Many people forget that John McCain, the longtime Senator from Arizona and 2008 GOP Presidential Nominee, has been very engaged on the climate change issue. Along with Senator Joseph Lieberman, McCain co-authored the Climate Stewardship Acts – a series of unsuccessful Senate bills that sought to rollback carbon dioxide emissions through a cap-and-trade system. Senator McCain openly discussed the leadership role that America must take on global warming and outlined a cap-and-trade plan on the campaign trail – both in the primary and general election – in 2008.

One would be remiss to leave out the Last (Environmental) Action Hero himself – Republican California Governor Arnold Schwarzenegger. In fact, Time named him one of 2008’s “Heroes of the Environment.” Among the pieces of legislation he signed into law during his term include the Hydrogen Highway, the Million Solar Roofs Initiative, and AB32 – the Global Warming Solutions Act. AB32 is widely considered to be a landmark effort to combat climate change because it imposes a statewide cap on global warming emissions through new broad-based energy standards and a cap-and-trade program. When Proposition 23 threatened to suspend AB32, Governor Schwarzenegger aggressively fought back – particularly against oil companies financing the effort. When Meg Whitman ran as the GOP candidate for his vacated office, Schwarzenegger refused to give her his endorsement, which some attribute to Meg Whitman’s critical stance towards AB32. Since leaving office, Governor Schwarzenegger has focused his efforts on engaging subnational governments, private industry, and civil society groups in climate change action through the establishment of R20 Regions of Climate Action.

The Republican Party does not hate the environment. While few high-profile figures in the party are discussing strategies to deal with climate change, an unwillingness to confront global warming is not part of the party’s DNA. History supports this viewpoint. I do not believe that the party will propose solutions to global warming in the near future for various reasons – including Tea Party politics and economic paranoia. But all is not loss. It might just take a few more principled leaders and larger-than-life figures – and one less Dick Cheney.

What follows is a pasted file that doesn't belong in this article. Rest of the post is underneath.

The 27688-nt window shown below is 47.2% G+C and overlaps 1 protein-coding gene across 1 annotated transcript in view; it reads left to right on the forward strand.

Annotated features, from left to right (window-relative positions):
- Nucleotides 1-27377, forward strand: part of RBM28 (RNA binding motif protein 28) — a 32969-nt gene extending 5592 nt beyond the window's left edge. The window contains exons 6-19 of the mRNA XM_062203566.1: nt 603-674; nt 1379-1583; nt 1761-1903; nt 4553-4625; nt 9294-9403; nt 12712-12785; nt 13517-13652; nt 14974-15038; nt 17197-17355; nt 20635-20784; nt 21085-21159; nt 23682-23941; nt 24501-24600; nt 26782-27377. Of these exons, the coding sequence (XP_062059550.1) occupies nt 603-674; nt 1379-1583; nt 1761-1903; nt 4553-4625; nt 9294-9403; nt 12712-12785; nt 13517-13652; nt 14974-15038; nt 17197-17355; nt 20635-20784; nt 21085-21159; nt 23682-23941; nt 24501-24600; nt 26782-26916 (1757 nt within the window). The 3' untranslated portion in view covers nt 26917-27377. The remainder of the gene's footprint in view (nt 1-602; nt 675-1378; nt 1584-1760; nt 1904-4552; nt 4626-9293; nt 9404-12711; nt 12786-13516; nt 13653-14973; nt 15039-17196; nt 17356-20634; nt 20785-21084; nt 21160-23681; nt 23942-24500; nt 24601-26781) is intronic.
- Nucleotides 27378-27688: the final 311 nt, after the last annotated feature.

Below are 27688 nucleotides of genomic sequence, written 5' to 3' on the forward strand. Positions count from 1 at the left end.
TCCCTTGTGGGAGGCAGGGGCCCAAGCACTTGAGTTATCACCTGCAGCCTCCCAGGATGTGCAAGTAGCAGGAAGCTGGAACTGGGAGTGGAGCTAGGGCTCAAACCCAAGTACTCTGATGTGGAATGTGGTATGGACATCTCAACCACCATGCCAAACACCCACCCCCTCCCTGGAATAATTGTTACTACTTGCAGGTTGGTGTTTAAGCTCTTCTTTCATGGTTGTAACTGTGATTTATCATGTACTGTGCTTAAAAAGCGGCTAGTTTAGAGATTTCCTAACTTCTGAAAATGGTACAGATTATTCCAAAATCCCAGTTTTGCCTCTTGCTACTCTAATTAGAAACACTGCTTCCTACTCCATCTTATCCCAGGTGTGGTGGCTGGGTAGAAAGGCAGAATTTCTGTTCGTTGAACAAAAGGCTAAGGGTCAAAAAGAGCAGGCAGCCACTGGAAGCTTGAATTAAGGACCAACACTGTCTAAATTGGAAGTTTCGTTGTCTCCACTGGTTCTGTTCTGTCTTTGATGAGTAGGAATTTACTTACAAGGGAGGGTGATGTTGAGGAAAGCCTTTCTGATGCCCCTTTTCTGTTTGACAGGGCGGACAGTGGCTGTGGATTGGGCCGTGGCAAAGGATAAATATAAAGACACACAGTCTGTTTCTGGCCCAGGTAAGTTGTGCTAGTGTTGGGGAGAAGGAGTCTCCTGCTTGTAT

Links

Obama seeks to exploit GOP divide on renewable energy via CBS Evening News, September 10, 2012
New Obama ad hits Romney on coal ‘kills people’ remarks via Politico, August 6, 2012
Coal-fired power stations are death factories. Close them by James Hansen via The Guardian, February 14, 2009
Presidential debate: What climate crisis? A lot of hot air on energy by Dan Turner via LA Times, October 17, 2012
Massachusetts Climate Protection Plan by Governor Mitt Romney, Lieutenant Governor Kerry Healey, Secretary Douglas I. Foy Spring 2004
Do Paul Ryan and Mitt Romney disagree on climate change? by Brad Plumer via Washington Post Wonkblog, August 14, 2012
More Americans Say There Is Solid Evidence of Global Warming via Pew Research Center Publications, October 15, 2012
Video Essay: Perry Vs. Global Warming in NH via Associated Press on YouTube, August 18, 2011
Romney’s Rising Oceans Joke by John McQuaid via Forbes, August 31, 2012
President Reagan on Montreal Protocol Ratification memo to the Senate via United States Environmental Protection Agency, December 21, 1987
Whitman to Bush: Global Warming Is Serious Issue via Washington Post, March 6, 2001
Leaving No TracksBy Jo Becker and Barton Gellman via Washington Post, June 27, 2007
Greenhouse Gas Must Be Capped, McCain AssertsBy Elisabeth Bumiller and John M. Broder via The New York Times, May 13, 2008
Heroes of the Environment 2008 by Michael Grunwald via Time, September 24, 2008
AB 32: California Global Warming Solutions Act of 2006 Fact Sheet via Union of Concerned Scientists, June 2008
R20 Regions of Climate Action website